Imagine you’re driving that brand new Silverado around Austin, when your infotainment system-integrated phone lights up with a call from your wife at home, who is expecting any day now. You reach to push the answer button, when…
An unskippable 20-second ad begins, talking about the glory of the latest Samsung Galaxy or iPhone to grace the market.
This is a salient and egregious possibility that has been mulling around GM for awhile now. According to Reuters, CEO Dan Akerson believes that you just don’t get enough ads in your average daily life: not from YouTube, nor radio, nor magazines or internet articles, nor the television. Nope. Says Akerson, “For example, what happens if when the logo shows on your screen, it says ‘brought to you by Allstate’?”
Boy, wouldn’t that be great; I’m hungry, looking for a place to eat, and I search nearby restaurants when I get ads telling me how to lose weight using this one weird tip.
Acai berries. Whoop-de-doo.
I’m bored, and I want to see what the nightlife is like in Nimrod, MN. Instead I get an ad on how drivers have managed to simultaneously enrage and outwit their insurance agents. I mean, insurance agents are nice people when you get to know them; they don’t need the added stress of my conniving and plotting to save money on my policy. I trust Sonic, he’s never steered me wrong.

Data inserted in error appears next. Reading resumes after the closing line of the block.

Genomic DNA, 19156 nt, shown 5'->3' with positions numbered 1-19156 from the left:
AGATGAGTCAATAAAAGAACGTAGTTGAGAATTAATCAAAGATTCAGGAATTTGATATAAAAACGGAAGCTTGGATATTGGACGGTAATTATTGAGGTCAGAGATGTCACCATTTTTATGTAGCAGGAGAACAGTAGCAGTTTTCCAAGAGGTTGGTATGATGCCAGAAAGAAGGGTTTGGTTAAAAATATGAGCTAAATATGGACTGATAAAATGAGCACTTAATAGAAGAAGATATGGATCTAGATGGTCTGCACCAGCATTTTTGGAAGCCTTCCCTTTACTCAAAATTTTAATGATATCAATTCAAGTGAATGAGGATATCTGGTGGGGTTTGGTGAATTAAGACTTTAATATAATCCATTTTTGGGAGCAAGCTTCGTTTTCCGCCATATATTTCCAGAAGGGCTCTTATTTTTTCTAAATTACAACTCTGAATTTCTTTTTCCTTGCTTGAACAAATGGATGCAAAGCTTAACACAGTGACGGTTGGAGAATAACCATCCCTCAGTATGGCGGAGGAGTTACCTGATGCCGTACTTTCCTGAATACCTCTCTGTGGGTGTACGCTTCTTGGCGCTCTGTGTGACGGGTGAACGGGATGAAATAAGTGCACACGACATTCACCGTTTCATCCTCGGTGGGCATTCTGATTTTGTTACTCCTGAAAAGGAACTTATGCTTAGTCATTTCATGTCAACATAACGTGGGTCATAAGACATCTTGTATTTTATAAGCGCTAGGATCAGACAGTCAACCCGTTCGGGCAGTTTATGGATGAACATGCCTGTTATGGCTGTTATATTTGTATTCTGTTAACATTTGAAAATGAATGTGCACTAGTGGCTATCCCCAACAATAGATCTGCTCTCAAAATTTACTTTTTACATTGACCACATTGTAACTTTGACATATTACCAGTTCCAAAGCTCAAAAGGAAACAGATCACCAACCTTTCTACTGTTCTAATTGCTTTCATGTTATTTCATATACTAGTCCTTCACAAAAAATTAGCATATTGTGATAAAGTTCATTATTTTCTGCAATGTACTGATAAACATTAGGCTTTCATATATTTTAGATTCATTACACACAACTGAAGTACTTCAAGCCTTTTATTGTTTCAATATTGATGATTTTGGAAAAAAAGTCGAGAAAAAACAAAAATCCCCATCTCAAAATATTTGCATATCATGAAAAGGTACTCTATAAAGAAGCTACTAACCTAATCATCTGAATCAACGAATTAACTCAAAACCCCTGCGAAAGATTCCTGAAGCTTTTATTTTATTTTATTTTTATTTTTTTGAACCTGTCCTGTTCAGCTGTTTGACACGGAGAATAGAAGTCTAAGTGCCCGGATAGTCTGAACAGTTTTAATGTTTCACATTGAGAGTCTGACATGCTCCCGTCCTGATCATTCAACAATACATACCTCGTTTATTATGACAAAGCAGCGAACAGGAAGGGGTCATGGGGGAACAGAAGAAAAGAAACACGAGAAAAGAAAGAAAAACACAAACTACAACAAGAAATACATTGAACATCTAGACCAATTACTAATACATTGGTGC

A righteous dude. He even got me a good deal on an engagement ring.
Yet I’m now being told what I need is an advertisement that invades the personal space that is the inside of my GM car.
Big and bright infotainment systems were cool back in the early 2000s, but not anymore; the age of the smartphone and tablet is upon us, and they do everything that a carphone can do faster, more efficiently, and with less hassle. Someday DVDs will be phased out in favor of an online-purchasing, cloud-based singularity.
How do you feel about this? Add your two cents below.
Except you, Matthew Lesko.